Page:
External beveling is usually seen on the exit wound—the outer surface beveled out.  Yet occasionally would also be seen on the entrance site, depends on the way of holding the projectile and the distance of the projectile from the head. There is also one condition called the keyhole, which would only be seen when the entrance and exit wound overlapped.

External beveling (Source: the University of Tennessee, Department of Anthropology)

Keyhole wound (Source: the University of Tennessee, Department of Anthropology)

So, the entrance wound for this case is on the left and the exit on the right, does it mean the deceased is left-handed? According to the M.E., he stated that there are indeed studies done and show that no relevance with hand preferences to pull the trigger.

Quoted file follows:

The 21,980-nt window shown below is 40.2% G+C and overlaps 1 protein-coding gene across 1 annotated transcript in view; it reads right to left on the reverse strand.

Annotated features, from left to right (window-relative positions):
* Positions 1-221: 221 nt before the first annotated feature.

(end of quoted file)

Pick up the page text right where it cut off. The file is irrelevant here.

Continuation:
The M.E. also pointed out that sometimes blunt force and projectile force trauma may not directly fatal. The energy from the trauma could be transmitted and make the brain tissue hit on the foramen magnum that creates a second wave of trauma. That would delay the death a little.

Also, on the other case that another M.E. was working on, they found negative results from autopsies on cause of death. They found only hemorrhage in his brain but the skull did not fracture at all. He decided to open up the deceased at the back and see if they can trace fractures, possibly compression fracture on the neck and the spine that would cause instant death, and the autopsy later confirmed this manner of death.

Tik-Tok: Estimating the time has elapsed since the death…

We are all dead.

We have exhaled the last breath. Our heart has stopped pumping blood for the brain and the body. We died.

Unfortunately, no one was with us when that moment came until now. Will the coroner and the medical examiner know when that particular moment happened? Yes.

How? They have the interval detectives.

Upon the discovery of human remains, the key question asked usually was the time of death. To answer that question, M.E. has to find out the postmortem interval (PMI), which is the amount of time has elapsed since the death.